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Rediscoveries, Recovery and Other Good News for Endangered Species

The views expressed are those of the author and are not necessarily those of Scientific American.

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Every few months, I try to point out that the news about endangered species isn’t all doom and gloom. Oh sure, most of the stories I cover are pretty depressing, but then I come across the success stories that make it all worthwhile.


First up, we have this week’s announcement that the Lake Erie water snake (Nerodia sipedon insularum) no longer needs to be protected under the Endangered Species Act (ESA) because it has recovered from its previously threatened state. According to the U.S. Fish and Wildlife Service, there are now about 11,980 of the snakes in their key habitats, double the number needed under the ESA to declare the species recovered.

The water snake is the 23rd species to be removed from the endangered species list due to recovery. It was listed as an endangered species in 1999 after years of habitat loss and humans needlessly killing the non-venomous snakes. A public awareness campaign helped inform people that the species was not dangerous. They also benefited from a new food source: invasive round gobies (Neogobius melanstomus), which crowded out many native fish and amphibians but now represents 90 percent of the Lake Erie water snake’s diet.


Several species of other animals have been rediscovered recently, decades after they were last seen or were believed to have gone extinct.

A freshwater mussel known as the false spike (Quadrula mitchelli) was rediscovered in San Saba River in Texas, the first real evidence of the species’s existence in 30 years. This isn’t exactly great news for the mussel, as they didn’t discover a live specimen, just a shell with some tissue inside, but it’s a start.

It’s also been about three decades since the Silurian moth (Eriopygodes imbecilla) was last seen in Britain, but it has now been observed for the first time in 1976. Moth expert Dave Grundy told the BBC that “the moth behaved very oddly in the trap, running round in circles. We wondered whether this was the reason for its scientific name…which roughly translates as ‘idiot.’”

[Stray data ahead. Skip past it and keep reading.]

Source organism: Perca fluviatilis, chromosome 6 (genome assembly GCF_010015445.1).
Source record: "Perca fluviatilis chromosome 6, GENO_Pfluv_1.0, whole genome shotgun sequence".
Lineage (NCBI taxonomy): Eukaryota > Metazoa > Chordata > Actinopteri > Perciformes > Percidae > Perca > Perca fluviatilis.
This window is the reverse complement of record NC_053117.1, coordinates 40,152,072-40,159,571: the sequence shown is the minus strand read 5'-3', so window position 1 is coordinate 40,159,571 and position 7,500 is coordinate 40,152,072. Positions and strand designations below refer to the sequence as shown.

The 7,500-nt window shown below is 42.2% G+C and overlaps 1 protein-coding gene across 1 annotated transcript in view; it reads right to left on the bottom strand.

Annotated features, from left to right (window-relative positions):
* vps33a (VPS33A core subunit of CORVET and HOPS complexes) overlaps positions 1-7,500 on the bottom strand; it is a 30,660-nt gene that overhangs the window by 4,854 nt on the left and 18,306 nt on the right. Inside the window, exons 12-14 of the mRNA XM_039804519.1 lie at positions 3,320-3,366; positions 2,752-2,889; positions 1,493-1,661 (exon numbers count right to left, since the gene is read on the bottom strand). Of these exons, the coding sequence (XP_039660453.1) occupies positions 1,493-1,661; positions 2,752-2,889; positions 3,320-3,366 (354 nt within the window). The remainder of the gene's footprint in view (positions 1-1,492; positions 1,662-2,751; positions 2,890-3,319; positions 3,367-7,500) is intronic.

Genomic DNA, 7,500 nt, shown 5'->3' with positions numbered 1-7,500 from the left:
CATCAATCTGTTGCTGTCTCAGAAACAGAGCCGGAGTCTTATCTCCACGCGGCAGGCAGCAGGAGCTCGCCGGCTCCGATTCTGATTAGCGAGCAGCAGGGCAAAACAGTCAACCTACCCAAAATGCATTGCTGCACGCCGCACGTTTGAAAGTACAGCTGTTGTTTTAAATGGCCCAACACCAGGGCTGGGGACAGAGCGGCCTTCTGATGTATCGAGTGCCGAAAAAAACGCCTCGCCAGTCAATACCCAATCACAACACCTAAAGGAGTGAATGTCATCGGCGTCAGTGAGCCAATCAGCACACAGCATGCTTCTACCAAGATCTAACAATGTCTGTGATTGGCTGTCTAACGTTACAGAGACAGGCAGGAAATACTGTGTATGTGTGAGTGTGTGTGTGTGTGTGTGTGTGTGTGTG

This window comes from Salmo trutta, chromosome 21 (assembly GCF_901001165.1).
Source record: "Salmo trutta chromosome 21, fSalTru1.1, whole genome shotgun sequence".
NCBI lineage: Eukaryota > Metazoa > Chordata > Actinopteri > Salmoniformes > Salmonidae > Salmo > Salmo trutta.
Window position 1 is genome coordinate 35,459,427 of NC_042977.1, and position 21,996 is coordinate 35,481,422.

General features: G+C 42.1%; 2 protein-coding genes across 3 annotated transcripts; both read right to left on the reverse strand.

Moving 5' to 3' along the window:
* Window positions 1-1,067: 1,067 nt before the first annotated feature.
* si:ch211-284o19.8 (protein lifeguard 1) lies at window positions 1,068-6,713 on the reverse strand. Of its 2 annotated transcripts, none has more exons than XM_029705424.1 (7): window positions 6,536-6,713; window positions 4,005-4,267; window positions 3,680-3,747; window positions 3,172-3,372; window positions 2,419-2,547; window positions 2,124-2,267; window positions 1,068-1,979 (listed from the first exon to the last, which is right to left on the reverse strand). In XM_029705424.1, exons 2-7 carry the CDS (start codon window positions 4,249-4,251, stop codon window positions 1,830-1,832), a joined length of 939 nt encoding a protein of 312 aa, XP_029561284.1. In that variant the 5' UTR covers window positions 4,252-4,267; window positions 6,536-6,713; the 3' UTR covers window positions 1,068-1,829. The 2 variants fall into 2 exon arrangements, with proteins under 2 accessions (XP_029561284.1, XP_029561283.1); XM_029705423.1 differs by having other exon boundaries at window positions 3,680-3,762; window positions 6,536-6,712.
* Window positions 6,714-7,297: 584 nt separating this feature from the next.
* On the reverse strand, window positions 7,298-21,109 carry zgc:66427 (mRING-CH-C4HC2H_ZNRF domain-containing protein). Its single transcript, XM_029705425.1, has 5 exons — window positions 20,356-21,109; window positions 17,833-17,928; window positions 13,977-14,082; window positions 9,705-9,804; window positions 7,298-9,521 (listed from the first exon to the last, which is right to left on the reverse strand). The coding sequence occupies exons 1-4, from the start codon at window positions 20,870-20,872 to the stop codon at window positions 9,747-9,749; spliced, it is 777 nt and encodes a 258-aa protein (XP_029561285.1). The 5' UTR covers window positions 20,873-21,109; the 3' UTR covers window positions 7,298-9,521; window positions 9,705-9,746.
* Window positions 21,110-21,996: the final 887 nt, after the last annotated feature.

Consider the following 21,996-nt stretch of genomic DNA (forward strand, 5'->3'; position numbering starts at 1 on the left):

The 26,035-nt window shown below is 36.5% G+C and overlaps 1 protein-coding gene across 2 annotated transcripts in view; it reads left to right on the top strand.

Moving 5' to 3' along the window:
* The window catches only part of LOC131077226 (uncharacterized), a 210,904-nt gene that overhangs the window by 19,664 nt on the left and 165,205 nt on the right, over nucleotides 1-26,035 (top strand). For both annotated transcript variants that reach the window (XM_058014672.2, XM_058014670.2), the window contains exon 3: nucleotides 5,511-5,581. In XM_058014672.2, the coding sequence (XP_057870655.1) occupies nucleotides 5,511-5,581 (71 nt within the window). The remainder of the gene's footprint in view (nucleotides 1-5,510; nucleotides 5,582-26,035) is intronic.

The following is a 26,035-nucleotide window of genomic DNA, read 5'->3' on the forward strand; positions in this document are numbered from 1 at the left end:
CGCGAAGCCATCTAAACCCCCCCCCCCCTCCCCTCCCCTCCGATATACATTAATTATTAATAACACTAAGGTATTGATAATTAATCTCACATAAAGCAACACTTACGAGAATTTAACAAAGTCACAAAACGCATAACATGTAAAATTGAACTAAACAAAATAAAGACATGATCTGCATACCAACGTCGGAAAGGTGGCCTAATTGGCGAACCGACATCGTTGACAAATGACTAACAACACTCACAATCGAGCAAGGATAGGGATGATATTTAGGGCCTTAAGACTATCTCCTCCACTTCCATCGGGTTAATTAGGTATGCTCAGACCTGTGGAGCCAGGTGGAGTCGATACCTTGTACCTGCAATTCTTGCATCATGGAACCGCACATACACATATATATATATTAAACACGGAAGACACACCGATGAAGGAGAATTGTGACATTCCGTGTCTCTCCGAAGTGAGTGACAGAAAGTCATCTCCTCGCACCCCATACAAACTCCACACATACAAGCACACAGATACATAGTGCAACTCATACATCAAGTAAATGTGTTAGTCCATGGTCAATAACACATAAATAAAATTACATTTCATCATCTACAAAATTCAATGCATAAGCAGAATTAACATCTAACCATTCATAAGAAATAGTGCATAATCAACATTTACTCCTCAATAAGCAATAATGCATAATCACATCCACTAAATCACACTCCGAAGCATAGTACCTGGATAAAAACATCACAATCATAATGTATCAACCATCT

A lichen species called Caloplaca haematites—not seen in more than 120 years—was found once again at Goodworth Clatford in the U.K. According to the BBC, conservationists had feared the lichen was driven into extinction in Britain by air pollution and a decline in traditional orchards, which, as we previously covered here in Extinction Countdown, were replaced by industrialized farming.

Also unseen for more than a century was Salvia peyronii boiss, a plant only observed once in Lebanon in the 19th century. But two French botanists spent the last 10 years looking for it and finally rediscovered it this year in the Jabal Moussa nature reserve. The exact location of the plant is not being disclosed to protect it from people who might accidentally or purposefully damage it.


Finally, a rare feline is slightly less rare today as a sand cat (Felis margarita) has given birth to a kitten at Israel’s Zoological Center of Tel Aviv–Ramat Gan. Sand cats live throughout the Sahara and Arabian deserts, but they are extinct in Israel. Of course, because the endangered kitten is extremely cute, the story was covered by dozens of media outlets.

Photo: Lake Erie water snake, courtesy of the
U.S. Fish and Wildlife Service

John R. Platt About the Author: Twice a week, John Platt shines a light on endangered species from all over the globe, exploring not just why they are dying out but also what's being done to rescue them from oblivion. Follow on Twitter @johnrplatt.

The views expressed are those of the author and are not necessarily those of Scientific American.

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  1. 1. Lou Jost 6:53 pm 08/17/2011

    Here is a rediscovery story that does not end well: in 1857 the great Scottish botanist discovered a remarkable liverwort, Myriocolea irrorata, on the margins of the Rio Topo. It was so odd he put it in its own genus, and even gave it its own subfamily. Then it was lost for a century and a half. In 2002 Rob Gradstein, Noelle Noske, and I rediscovered it on same stretch of the Topo. The news of this discovery coincided with the news that a hydroelectric project would be built on the Topo. We fought this for many years, winning and losing court battles, etc. The people of Topo blockaded the access road for the last few months to keep the construction from beginning, but two weeks ago the government sent in 200-300 police against the 70 residents of Topo, and dragged the road-sitters (mostly women) off. The project will be built, and the newly rediscovered plant will probably become extinct.

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  2. 2. Lou Jost 6:55 pm 08/17/2011

    P.S. This was in Ecuador.

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  3. 3. da bahstid 8:52 pm 08/17/2011

    That’s awful to hear Lou. But it’s completely unsurprising.

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